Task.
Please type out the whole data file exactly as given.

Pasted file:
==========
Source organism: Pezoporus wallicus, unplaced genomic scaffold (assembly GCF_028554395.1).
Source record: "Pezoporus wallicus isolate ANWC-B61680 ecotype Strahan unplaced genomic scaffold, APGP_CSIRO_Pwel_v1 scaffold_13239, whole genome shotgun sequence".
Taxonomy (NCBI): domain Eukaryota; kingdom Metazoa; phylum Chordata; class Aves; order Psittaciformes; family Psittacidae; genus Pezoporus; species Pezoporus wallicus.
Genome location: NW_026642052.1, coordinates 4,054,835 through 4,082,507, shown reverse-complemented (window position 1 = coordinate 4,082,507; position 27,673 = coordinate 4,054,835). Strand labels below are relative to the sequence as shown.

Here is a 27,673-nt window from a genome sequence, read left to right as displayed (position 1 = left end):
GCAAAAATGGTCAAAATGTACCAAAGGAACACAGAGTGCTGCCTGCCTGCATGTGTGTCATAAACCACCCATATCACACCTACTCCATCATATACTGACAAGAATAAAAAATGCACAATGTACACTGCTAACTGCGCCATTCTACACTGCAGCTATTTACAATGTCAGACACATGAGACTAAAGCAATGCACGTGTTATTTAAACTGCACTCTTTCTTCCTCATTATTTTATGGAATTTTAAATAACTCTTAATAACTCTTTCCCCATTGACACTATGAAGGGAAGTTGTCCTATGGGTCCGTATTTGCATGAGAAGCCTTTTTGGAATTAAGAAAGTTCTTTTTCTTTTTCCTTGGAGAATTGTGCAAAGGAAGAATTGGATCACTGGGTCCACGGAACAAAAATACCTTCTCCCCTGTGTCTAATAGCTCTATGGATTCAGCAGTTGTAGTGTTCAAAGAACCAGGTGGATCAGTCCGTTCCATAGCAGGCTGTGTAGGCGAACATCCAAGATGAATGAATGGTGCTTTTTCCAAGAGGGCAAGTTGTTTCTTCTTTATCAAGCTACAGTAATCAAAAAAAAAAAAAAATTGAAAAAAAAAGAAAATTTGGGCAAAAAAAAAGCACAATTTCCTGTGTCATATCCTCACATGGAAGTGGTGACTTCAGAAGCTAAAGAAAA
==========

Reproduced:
Source organism: Pezoporus wallicus, unplaced genomic scaffold (assembly GCF_028554395.1).
Source record: "Pezoporus wallicus isolate ANWC-B61680 ecotype Strahan unplaced genomic scaffold, APGP_CSIRO_Pwel_v1 scaffold_13239, whole genome shotgun sequence".
Taxonomy (NCBI): domain Eukaryota; kingdom Metazoa; phylum Chordata; class Aves; order Psittaciformes; family Psittacidae; genus Pezoporus; species Pezoporus wallicus.
Genome location: NW_026642052.1, coordinates 4,054,835 through 4,082,507, shown reverse-complemented (window position 1 = coordinate 4,082,507; position 27,673 = coordinate 4,054,835). Strand labels below are relative to the sequence as shown.

Here is a 27,673-nt window from a genome sequence, read left to right as displayed (position 1 = left end):
GCAAAAATGGTCAAAATGTACCAAAGGAACACAGAGTGCTGCCTGCCTGCATGTGTGTCATAAACCACCCATATCACACCTACTCCATCATATACTGACAAGAATAAAAAATGCACAATGTACACTGCTAACTGCGCCATTCTACACTGCAGCTATTTACAATGTCAGACACATGAGACTAAAGCAATGCACGTGTTATTTAAACTGCACTCTTTCTTCCTCATTATTTTATGGAATTTTAAATAACTCTTAATAACTCTTTCCCCATTGACACTATGAAGGGAAGTTGTCCTATGGGTCCGTATTTGCATGAGAAGCCTTTTTGGAATTAAGAAAGTTCTTTTTCTTTTTCCTTGGAGAATTGTGCAAAGGAAGAATTGGATCACTGGGTCCACGGAACAAAAATACCTTCTCCCCTGTGTCTAATAGCTCTATGGATTCAGCAGTTGTAGTGTTCAAAGAACCAGGTGGATCAGTCCGTTCCATAGCAGGCTGTGTAGGCGAACATCCAAGATGAATGAATGGTGCTTTTTCCAAGAGGGCAAGTTGTTTCTTCTTTATCAAGCTACAGTAATCAAAAAAAAAAAAAAATTGAAAAAAAAAGAAAATTTGGGCAAAAAAAAAGCACAATTTCCTGTGTCATATCCTCACATGGAAGTGGTGACTTCAGAAGCTAAAGAAAA